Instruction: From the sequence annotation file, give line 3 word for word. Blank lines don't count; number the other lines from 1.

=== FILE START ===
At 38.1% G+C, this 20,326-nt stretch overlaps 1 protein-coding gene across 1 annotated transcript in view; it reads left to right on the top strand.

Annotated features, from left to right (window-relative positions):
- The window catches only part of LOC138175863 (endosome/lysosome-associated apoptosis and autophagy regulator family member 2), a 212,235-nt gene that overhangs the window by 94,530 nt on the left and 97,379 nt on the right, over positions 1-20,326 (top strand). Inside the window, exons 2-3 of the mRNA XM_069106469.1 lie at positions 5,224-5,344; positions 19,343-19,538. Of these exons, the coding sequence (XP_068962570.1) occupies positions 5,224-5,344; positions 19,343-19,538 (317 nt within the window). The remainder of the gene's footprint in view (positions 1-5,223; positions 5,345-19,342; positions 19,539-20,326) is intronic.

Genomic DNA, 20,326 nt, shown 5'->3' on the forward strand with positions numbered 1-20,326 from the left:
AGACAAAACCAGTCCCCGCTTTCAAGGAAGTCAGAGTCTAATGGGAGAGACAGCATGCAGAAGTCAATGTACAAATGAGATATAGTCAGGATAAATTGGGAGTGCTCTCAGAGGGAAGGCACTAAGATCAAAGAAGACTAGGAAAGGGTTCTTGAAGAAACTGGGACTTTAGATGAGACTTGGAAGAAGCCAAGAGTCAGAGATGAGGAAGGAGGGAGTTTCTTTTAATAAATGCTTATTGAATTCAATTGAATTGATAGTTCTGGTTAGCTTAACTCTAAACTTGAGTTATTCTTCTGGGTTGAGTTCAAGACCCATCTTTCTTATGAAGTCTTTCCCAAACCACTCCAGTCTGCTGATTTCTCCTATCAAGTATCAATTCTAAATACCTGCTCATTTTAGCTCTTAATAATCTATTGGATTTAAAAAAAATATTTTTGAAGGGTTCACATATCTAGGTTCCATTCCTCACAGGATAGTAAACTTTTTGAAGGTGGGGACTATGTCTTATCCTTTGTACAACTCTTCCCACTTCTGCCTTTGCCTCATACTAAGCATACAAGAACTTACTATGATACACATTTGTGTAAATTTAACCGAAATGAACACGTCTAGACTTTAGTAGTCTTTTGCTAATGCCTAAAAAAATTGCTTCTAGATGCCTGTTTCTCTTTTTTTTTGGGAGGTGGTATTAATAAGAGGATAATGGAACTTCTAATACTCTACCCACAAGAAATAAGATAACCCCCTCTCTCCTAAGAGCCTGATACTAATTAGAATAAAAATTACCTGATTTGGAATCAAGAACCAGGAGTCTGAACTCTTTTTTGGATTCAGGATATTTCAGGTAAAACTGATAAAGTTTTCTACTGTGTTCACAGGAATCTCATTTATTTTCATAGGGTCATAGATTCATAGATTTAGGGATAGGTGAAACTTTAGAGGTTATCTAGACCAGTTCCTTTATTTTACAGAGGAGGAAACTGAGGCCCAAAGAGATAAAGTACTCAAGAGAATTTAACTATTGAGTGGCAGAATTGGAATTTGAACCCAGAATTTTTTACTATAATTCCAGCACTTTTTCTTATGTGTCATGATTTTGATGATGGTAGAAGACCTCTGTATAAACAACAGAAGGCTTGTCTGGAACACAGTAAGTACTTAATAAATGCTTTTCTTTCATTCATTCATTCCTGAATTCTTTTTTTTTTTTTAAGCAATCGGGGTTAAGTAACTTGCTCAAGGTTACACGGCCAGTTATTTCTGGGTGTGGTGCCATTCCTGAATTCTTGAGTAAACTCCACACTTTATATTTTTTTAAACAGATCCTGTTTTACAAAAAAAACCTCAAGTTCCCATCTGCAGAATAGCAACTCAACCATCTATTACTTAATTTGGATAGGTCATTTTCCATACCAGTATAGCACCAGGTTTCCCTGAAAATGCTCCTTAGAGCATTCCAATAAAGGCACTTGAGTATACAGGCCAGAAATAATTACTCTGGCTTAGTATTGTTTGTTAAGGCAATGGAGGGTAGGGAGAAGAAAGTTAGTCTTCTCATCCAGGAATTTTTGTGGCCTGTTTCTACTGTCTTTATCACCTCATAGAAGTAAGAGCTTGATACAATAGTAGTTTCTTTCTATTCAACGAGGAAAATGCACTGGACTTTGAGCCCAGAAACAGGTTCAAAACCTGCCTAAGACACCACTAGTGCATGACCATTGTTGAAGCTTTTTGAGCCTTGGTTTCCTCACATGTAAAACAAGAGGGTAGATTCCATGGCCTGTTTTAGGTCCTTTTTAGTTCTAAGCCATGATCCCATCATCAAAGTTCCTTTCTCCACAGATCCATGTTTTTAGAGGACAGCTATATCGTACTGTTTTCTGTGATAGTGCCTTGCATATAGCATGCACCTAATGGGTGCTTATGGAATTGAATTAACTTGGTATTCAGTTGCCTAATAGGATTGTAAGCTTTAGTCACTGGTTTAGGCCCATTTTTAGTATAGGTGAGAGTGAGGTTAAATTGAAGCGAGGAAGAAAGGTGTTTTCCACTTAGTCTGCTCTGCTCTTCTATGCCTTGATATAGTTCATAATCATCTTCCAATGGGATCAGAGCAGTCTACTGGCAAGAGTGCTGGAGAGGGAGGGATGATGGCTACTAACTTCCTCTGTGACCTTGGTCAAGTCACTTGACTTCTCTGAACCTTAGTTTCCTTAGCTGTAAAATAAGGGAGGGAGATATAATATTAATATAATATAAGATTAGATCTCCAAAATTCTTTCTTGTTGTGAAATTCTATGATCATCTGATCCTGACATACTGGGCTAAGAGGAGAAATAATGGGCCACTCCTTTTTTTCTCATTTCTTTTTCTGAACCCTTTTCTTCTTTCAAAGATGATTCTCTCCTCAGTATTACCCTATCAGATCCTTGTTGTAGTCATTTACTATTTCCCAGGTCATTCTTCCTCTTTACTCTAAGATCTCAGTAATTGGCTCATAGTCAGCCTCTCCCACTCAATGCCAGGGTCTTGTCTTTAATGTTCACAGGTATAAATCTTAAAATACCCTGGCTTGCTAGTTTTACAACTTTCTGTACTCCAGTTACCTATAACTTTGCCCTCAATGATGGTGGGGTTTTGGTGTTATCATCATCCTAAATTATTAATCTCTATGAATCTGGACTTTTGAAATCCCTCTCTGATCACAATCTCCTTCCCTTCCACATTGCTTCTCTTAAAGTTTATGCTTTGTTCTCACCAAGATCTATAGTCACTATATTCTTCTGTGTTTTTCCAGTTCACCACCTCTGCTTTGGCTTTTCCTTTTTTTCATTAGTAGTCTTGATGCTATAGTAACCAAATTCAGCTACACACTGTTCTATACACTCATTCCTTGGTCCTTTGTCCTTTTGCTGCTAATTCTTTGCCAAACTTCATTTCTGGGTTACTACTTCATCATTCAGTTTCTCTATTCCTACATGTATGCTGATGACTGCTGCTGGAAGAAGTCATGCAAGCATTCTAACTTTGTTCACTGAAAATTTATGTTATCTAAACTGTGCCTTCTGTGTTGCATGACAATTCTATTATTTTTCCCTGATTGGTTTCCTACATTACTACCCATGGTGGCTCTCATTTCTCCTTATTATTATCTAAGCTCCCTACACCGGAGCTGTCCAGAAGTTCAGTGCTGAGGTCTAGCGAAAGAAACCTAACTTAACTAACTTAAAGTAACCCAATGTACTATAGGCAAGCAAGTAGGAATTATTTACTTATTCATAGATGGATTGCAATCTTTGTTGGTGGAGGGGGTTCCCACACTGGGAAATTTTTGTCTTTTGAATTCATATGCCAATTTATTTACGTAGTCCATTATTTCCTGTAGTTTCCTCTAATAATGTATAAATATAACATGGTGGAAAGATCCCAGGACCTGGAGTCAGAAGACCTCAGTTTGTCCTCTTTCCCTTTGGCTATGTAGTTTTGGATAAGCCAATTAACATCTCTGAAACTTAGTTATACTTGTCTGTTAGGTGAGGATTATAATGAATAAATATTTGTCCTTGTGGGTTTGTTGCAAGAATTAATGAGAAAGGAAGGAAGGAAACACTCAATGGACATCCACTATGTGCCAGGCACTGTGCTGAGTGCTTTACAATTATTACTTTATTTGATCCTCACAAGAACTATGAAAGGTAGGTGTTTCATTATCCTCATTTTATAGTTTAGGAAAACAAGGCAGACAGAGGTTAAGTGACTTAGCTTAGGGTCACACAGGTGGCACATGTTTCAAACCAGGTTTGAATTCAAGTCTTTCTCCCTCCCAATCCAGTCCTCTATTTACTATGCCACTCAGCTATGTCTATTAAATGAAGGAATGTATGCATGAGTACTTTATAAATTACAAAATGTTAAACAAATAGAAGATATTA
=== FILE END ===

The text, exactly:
- The window catches only part of LOC138175863 (endosome/lysosome-associated apoptosis and autophagy regulator family member 2), a 212,235-nt gene that overhangs the window by 94,530 nt on the left and 97,379 nt on the right, over positions 1-20,326 (top strand). Inside the window, exons 2-3 of the mRNA XM_069106469.1 lie at positions 5,224-5,344; positions 19,343-19,538. Of these exons, the coding sequence (XP_068962570.1) occupies positions 5,224-5,344; positions 19,343-19,538 (317 nt within the window). The remainder of the gene's footprint in view (positions 1-5,223; positions 5,345-19,342; positions 19,539-20,326) is intronic.